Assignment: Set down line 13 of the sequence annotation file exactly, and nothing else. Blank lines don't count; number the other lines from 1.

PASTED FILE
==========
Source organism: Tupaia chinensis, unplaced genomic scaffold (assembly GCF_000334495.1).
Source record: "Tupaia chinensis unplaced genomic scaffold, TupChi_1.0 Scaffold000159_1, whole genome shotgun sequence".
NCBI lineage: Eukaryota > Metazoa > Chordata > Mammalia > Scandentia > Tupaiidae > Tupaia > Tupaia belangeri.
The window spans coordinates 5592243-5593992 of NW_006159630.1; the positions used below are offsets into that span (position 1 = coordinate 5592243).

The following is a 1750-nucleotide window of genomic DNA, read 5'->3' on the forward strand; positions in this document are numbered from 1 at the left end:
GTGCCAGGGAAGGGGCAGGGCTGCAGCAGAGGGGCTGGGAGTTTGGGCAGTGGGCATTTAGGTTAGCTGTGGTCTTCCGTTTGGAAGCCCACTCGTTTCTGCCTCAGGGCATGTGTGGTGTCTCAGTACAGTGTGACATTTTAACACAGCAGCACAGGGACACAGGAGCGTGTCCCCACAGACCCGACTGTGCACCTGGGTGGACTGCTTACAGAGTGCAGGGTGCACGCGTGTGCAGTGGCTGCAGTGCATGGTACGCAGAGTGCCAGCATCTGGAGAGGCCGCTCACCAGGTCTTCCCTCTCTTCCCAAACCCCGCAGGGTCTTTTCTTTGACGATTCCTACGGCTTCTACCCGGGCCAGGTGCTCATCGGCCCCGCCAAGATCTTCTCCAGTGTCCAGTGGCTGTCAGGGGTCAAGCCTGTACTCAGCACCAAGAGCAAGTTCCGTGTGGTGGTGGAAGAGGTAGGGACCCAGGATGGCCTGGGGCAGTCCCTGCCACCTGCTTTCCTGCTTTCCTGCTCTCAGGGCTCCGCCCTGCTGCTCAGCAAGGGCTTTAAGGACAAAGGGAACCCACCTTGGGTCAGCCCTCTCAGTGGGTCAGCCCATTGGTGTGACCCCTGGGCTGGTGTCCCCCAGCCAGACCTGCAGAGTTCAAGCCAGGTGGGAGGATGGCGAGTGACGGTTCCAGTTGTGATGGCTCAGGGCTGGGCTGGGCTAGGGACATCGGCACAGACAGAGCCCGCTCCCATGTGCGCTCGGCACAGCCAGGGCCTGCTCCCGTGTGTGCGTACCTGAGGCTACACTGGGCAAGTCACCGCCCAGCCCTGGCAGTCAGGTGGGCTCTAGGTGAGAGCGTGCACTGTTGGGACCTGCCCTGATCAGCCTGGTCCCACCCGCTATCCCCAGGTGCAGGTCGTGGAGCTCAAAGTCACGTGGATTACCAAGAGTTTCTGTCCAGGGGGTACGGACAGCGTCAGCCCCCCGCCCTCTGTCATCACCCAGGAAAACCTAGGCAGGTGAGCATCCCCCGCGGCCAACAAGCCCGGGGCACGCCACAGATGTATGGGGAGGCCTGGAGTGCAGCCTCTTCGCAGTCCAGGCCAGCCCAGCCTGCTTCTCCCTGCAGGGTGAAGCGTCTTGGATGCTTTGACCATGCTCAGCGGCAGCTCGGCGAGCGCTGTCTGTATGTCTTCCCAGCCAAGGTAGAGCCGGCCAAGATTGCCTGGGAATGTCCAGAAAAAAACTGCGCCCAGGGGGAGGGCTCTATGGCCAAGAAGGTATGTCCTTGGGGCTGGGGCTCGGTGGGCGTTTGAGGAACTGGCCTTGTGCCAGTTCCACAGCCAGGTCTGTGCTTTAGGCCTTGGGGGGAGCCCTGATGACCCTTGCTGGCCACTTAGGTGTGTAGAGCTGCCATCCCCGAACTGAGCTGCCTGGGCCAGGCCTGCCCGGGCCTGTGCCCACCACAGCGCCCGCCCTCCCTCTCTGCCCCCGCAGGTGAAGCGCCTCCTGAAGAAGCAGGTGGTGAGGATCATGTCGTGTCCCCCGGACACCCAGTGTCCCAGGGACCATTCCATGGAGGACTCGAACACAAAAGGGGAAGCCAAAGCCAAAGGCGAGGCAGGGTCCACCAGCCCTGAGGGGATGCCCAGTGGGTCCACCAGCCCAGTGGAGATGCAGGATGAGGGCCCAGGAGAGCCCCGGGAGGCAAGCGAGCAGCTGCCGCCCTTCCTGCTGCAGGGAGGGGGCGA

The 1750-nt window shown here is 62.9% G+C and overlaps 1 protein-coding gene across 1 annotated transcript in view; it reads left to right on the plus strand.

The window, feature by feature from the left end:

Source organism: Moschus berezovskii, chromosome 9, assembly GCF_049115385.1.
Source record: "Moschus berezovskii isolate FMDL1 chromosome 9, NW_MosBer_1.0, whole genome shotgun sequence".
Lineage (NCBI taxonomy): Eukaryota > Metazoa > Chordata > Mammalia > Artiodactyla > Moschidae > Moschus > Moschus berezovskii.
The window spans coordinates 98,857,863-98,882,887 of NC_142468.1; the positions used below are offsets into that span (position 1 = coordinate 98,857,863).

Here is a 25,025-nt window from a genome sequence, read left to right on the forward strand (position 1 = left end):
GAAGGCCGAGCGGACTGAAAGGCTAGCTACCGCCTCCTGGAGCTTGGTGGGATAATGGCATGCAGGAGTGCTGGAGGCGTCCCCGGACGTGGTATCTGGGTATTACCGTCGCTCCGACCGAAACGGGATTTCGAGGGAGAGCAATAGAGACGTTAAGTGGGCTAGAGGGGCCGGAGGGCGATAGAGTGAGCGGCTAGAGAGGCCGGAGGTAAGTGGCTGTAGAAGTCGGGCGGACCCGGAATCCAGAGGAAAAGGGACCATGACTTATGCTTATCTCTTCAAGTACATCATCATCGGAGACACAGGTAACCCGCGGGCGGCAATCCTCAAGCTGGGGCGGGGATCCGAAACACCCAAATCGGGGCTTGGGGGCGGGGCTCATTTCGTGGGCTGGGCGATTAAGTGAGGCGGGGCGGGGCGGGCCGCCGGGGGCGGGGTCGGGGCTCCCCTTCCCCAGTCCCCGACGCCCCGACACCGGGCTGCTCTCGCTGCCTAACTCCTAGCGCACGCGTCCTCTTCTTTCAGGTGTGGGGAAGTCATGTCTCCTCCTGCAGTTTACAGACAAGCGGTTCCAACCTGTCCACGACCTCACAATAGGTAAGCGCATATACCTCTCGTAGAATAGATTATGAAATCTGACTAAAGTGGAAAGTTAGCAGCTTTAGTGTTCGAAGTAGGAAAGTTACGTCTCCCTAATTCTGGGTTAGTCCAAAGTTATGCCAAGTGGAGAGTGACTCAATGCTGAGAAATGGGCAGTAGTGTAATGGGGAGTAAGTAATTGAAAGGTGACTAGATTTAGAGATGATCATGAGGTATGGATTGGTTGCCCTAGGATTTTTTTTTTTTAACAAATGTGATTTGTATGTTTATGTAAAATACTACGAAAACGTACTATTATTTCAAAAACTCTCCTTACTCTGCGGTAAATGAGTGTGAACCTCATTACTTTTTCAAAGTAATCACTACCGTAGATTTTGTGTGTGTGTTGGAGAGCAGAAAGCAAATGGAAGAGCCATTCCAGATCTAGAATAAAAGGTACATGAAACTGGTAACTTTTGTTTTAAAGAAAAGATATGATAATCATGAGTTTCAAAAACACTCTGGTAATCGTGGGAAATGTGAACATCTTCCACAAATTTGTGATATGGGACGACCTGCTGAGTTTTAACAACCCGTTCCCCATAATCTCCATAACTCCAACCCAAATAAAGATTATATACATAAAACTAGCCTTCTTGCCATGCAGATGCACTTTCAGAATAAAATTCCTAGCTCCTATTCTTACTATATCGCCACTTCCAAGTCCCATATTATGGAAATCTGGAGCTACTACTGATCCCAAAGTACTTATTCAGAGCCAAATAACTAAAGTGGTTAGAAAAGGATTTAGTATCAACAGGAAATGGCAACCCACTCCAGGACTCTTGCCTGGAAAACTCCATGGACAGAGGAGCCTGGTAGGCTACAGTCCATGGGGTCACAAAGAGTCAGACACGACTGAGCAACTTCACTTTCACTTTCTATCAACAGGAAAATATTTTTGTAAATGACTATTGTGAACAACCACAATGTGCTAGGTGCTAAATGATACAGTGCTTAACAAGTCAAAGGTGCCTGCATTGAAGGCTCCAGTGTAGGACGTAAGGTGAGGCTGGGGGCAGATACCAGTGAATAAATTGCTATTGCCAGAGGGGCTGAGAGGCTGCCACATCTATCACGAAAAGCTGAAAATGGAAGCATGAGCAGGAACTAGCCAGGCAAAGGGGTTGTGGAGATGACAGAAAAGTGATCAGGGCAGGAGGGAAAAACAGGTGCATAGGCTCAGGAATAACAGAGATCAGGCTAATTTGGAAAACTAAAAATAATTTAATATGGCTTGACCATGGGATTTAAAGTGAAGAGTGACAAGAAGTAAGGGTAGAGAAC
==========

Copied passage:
Here is a 25,025-nt window from a genome sequence, read left to right on the forward strand (position 1 = left end):